Illustration from the Morgan Bible
depicting the death of Ish-bosheth.
|King of Israel|
|Reign||c. 1012-1010 BCE|
|Born||c. 1052 BCE|
|Died||c. 1010 BCE|
|House||House of Saul|
Ish-bosheth (Hebrew: , Ishboshet), also called Eshbaal (, Eshbaal; also Ashbaal or Ishbaal), was one of the four sons of King Saul and the second king over the Kingdom of Israel, after the death of his father and three brothers at the Battle of Mount Gilboa.
In the biblical story, Ish-bosheth was proclaimed king over Israel by Abner, the captain of Saul's army, at Mahanaim in Transjordan (2 Samuel 2:8), after his father and brothers were slain in the battle of Gilboa (1 Samuel 31:1). Ish-bosheth was 40 years old at this time and reigned for two years (2 Samuel 2:10).
However, after the death of King Saul, the tribe of Judah seceded from the rule of the House of Saul by proclaiming David as its king (2 Samuel 2:4), and war ensued (2 Samuel 2:12). David's faction eventually prevailed against Ish-bosheth's (2 Samuel 3:1), but the war did not come to a close until Abner joined David (2 Samuel 3:6).
Before the death of Saul, David had been married to Saul's daughter Michal, Ishbosheth's sister, until Saul and David had a falling out and Saul gave her to another man (1 Samuel 25:44). Later, at the conclusion of the war with Ishbosheth, David's terms for peace required that Michal be returned to him, and Ish-bosheth complied (2 Samuel 3:14). After Abner's death, Ish-bosheth seems to have given up hope of retaining power (2 Samuel 4:1).
Ish-bosheth was assassinated by two of his own army-captains, Rechab and Baanah (2 Samuel 4:5), who expected a reward from David because of this. David, however, refused to give any commendation for high treason; he had both killers hanged with their hands and feet cut off. The head of Ishbosheth was buried in Abner's grave at Hebron. (2 Samuel 4:12)
The names Ish-bosheth and Eshbaal have ambiguous meanings in the original Hebrew. In Hebrew, Ish-bosheth means "Man of shame". He is also called Eshbaal, in Hebrew meaning "Baal exists", or "fire of Baal".
Critical scholarship suggests that Bosheth was a substitute for Ba?al, beginning when Ba?al became an unspeakable word; as (in the opposite direction) Adonai became substituted for the ineffable Tetragrammaton (see taboo deformation).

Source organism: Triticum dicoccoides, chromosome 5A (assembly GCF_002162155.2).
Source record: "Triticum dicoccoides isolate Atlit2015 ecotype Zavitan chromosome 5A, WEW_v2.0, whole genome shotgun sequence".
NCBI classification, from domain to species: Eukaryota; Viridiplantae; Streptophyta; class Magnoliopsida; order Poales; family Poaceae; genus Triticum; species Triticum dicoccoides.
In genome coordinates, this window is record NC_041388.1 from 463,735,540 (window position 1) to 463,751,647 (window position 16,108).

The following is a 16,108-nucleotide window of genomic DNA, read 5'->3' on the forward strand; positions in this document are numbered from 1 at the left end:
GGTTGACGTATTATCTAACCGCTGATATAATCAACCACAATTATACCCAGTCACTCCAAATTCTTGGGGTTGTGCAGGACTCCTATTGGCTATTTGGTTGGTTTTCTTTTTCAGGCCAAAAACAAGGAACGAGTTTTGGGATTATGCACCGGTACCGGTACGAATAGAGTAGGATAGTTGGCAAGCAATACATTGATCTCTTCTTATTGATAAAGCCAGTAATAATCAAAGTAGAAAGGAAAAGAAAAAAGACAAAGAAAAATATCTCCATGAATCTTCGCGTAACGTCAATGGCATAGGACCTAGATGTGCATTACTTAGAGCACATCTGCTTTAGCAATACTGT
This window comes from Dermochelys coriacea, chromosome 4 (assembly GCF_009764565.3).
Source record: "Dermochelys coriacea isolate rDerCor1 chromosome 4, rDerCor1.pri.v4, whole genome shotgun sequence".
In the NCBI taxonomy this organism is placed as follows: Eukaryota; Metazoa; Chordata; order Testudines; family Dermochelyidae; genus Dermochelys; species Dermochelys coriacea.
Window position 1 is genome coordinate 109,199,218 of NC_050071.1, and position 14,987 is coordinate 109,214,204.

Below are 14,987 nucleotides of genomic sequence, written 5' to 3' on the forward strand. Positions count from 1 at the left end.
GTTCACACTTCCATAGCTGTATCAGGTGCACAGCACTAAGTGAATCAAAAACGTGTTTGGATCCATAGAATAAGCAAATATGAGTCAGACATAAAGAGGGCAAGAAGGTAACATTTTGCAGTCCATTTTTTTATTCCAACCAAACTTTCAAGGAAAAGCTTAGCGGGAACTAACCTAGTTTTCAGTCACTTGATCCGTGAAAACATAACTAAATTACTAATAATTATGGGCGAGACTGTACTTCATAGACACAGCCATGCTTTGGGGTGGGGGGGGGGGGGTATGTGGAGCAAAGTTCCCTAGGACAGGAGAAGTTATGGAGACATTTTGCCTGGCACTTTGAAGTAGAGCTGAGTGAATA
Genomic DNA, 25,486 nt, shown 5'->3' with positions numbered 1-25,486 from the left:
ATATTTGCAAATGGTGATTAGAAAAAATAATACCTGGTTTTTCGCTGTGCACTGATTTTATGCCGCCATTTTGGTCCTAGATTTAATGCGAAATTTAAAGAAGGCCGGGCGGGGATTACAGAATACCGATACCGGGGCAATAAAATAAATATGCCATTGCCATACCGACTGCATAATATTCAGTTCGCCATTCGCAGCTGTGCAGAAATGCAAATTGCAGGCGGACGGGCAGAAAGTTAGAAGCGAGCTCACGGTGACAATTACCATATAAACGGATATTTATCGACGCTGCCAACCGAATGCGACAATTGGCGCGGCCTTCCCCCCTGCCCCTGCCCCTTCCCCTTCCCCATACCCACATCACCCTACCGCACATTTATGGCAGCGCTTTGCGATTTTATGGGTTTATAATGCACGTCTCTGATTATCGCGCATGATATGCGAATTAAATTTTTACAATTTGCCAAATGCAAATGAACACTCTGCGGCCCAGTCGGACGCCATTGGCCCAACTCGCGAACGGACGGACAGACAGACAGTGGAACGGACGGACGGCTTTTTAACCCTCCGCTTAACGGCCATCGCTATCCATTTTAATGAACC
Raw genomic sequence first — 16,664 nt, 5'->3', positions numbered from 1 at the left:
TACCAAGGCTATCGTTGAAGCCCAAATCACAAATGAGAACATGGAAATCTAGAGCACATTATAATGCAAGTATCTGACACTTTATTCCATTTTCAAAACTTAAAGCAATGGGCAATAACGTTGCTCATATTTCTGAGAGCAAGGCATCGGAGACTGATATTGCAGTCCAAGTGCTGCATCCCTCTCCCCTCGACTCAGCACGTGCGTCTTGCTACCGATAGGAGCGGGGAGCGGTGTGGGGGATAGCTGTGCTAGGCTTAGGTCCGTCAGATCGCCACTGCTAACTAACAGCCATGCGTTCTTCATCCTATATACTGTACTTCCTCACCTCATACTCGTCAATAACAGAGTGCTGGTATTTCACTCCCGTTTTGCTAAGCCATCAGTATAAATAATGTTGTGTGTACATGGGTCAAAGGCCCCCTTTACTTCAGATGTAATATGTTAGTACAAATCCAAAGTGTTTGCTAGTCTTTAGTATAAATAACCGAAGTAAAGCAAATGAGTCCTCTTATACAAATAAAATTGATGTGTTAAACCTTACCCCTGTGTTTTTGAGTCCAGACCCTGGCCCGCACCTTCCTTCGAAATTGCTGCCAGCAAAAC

When he was prematurely assassinated and King David punished the killers:
One possible explanation to that would be that Esh-ba?al (? 'man of the Lord') was his birth name, and that Judahites (i.e., from the South kingdom) could not find it in themselves to pronounce the name of a heathen divinity, and so called him Ish-boshet ('man of shame') instead. Similarly, e.g., Mephiboshet for Merib-ba`al son of Jonathan and Merib-ba'al son of Saul. Note that the Bible unashamedly uses ba?al as a common name meaning 'master', as in 'the master of this dog'.
The Israel Antiquities Authority says archaeologists have discovered a rare 3,000-year-old inscription of a name mentioned in the Bible. The name "Eshbaal Ben Beda" appears on a large ceramic jar found in Khirbet Qeiyafa. Eshbaal of the Bible was a son of King Saul. Archaeologists Yosef Garfinkel and Saar Ganor say the jar belonged to a different Eshbaal, likely the owner of an agricultural estate. They said it is the first time the name was discovered in an ancient inscription. It is one of only four inscriptions discovered from the biblical 10th century B.C. Kingdom of Judah, when King David is said to have reigned. Archaeologists pieced together the inscription from pottery shards found at a 2012 excavation in the Valley of Elah in central Israel.